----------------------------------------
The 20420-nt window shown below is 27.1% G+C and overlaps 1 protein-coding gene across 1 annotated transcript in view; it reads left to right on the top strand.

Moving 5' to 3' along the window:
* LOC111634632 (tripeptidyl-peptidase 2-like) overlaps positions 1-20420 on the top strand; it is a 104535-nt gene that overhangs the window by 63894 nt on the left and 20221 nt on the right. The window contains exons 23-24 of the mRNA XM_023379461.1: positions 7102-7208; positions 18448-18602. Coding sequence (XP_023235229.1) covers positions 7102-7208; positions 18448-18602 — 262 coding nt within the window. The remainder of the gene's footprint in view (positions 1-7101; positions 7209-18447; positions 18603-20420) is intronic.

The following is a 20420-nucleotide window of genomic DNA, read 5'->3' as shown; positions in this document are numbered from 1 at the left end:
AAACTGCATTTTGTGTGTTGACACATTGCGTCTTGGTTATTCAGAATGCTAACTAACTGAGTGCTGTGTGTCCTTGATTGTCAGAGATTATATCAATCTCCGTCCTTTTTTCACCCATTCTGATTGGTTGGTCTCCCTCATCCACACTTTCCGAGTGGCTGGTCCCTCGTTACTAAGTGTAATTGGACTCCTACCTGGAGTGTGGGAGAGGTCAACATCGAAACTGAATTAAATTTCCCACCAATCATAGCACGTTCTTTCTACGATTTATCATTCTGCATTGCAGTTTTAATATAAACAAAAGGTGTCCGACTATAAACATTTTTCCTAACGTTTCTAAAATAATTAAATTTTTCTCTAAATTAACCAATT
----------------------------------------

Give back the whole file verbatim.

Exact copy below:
The 20420-nt window shown below is 27.1% G+C and overlaps 1 protein-coding gene across 1 annotated transcript in view; it reads left to right on the top strand.

Moving 5' to 3' along the window:
* LOC111634632 (tripeptidyl-peptidase 2-like) overlaps positions 1-20420 on the top strand; it is a 104535-nt gene that overhangs the window by 63894 nt on the left and 20221 nt on the right. The window contains exons 23-24 of the mRNA XM_023379461.1: positions 7102-7208; positions 18448-18602. Coding sequence (XP_023235229.1) covers positions 7102-7208; positions 18448-18602 — 262 coding nt within the window. The remainder of the gene's footprint in view (positions 1-7101; positions 7209-18447; positions 18603-20420) is intronic.

The following is a 20420-nucleotide window of genomic DNA, read 5'->3' as shown; positions in this document are numbered from 1 at the left end:
AAACTGCATTTTGTGTGTTGACACATTGCGTCTTGGTTATTCAGAATGCTAACTAACTGAGTGCTGTGTGTCCTTGATTGTCAGAGATTATATCAATCTCCGTCCTTTTTTCACCCATTCTGATTGGTTGGTCTCCCTCATCCACACTTTCCGAGTGGCTGGTCCCTCGTTACTAAGTGTAATTGGACTCCTACCTGGAGTGTGGGAGAGGTCAACATCGAAACTGAATTAAATTTCCCACCAATCATAGCACGTTCTTTCTACGATTTATCATTCTGCATTGCAGTTTTAATATAAACAAAAGGTGTCCGACTATAAACATTTTTCCTAACGTTTCTAAAATAATTAAATTTTTCTCTAAATTAACCAATT